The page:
Newborn baby's 'snoring' was sign of rare heart defect requiring open-heart surgery

Ava-Rose's 'snoring' turned out to be a sign of a heart defect. (Charlotte Lake/SWNS)
Ava-Rose's 'snoring' turned out to be a sign of a heart defect. (Charlotte Lake/SWNS)

A couple have revealed how their baby daughter's "snoring" was actually a sign of a rare heart defect, which required her to have open-heart surgery.

Charlotte Lake, 23, and her fiancé Nathanael Guide from Annan, Dumfries and Galloway, welcomed Ava-Rose in June, but quickly spotted she was sleeping more than a typical newborn, struggling to gain weight and making "snoring" sounds when breathing.

They raised their concerns to a midwife and Ava-Rose was taken back into hospital after it was found her breathing and heart rate were dangerously high.

After several tests, hospital staff determined she had a heart defect, and sent her urgently to Glasgow’s Royal Hospital for Children.

There doctors discovered Ava-Rose had a hole in her heart and her aorta was connected to the wrong place, this meant her heart was struggling to pump blood around her body, which was impacting her breathing.

Ava-Rose in hospital recovering from surgery. (Charlotte Lake/SWNS)
Ava-Rose in hospital recovering from surgery. (Charlotte Lake/SWNS)

Medical staff were keen for Ava-Rose's to gain some weight before she was scheduled for life-saving open heart surgery on 6 October, which was successful.

Her parents are sharing their story in the hope of raising awareness of the indicators of heart defects in babies.

"When she was born I said I thought she sounded funny – like she was bunged up with the cold," Lake explains.

"Initially doctors thought it was normal, and reassured she would probably be fine, but as time went on she seemed to be getting worse.

"She was making snoring noises, even when she wasn’t asleep – and she still wasn’t gaining any weight.

"I told my midwife I thought her breathing was strange, so she checked and found her heart rate was really fast and her breathing rates were double what was normal.

Ava-Rose recovering from surgery. (Charlotte Lake/SWNS)
Ava-Rose recovering from surgery. (Charlotte Lake/SWNS)

Lake says the midwife called the paediatric team in Dumfries, who sent an ambulance within five minutes.

"They initially thought she might have an infection in her lungs, or possibly pneumonia," Lake explains.

"But at the hospital doctors said they believed she had a heart murmur and arranged for another ambulance to take us to Glasgow.

"Doctors had asked if she was quite sleepy, and I’d said she was," Lake explains. "I initially thought it was a normal newborn thing, but Ava-Rose didn’t really wake up during the night like a ‘normal’ baby.

"We thought we were just blessed with a great sleeper, but it was actually because she was exhausted."

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Tests carried out revealed Ava-Rose had a life-threatening heart defect, with doctors warning that she would not survive to start school if she didn't have surgery.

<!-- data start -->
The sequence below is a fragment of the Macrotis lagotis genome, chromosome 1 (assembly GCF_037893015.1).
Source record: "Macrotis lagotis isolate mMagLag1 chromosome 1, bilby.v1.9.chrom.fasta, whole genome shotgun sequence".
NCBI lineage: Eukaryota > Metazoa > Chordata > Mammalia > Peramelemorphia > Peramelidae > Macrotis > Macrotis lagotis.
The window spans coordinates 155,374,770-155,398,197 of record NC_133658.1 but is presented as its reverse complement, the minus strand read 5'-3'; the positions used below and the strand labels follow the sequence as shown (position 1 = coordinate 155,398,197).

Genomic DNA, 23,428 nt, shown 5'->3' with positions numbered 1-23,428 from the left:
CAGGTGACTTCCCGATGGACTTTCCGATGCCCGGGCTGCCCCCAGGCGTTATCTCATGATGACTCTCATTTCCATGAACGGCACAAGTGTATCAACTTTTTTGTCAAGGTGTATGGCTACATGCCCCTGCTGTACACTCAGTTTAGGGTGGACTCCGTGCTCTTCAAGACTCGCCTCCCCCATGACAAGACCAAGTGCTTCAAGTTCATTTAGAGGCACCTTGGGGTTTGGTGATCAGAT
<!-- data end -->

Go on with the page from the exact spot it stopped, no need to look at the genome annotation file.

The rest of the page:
"I was just trying to process that my tiny little newborn – who wasn’t even two weeks old – would need heart surgery," Lake explains.

"But there really was no other choice.

"There was also no guarantee that she would make it through surgery, however."

Ava-Rose just before being discharged from hospital after her life-saving surgery. (Charlotte Lake/SWNS)
Ava-Rose just before being discharged from hospital after her life-saving surgery. (Charlotte Lake/SWNS)

Lake says watching her daughter be put to sleep was the most traumatic part.

"She was crying and fighting the mask, trying to push it off her face," she says of the moment. "She was really upset and that was heartbreaking.

"Then the anaesthetic took hold, and she just went limp – that broke my heart.

"We had to leave and say goodbye, knowing that it might be the last time we ever saw her," Lake continues. "We couldn't help but wonder 'what if something went wrong?'"

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Thankfully, the operation was a success, with Ava-Rose making a speedy recovery to return home just eight days after surgery.

"Everything went well, but the hole in her heart was larger than they expected," Lake explains.

"A baby’s heart is tiny at that stage, so it's hard to imagine how much of her heart was taken up by the hole."

Ava-Rose's parents say she's now recovering at home. (Charlotte Lake/SWNS)
Ava-Rose's parents say she's now recovering at home. (Charlotte Lake/SWNS)

Ava-Rose is now recovering at home with her parents describing her progress as "amazing".

"She’s slowly gaining weight and she can take a bottle again," Lake explains.

"Apart from her medication and hospital appointments, she’s back to being a normal, healthy baby."

Following their experiences the family have launched a GoFundMe to raise funds for the Glasgow Children’s Hospital Charity and for the Ronald McDonald House in Glasgow.

Additional reporting SWNS.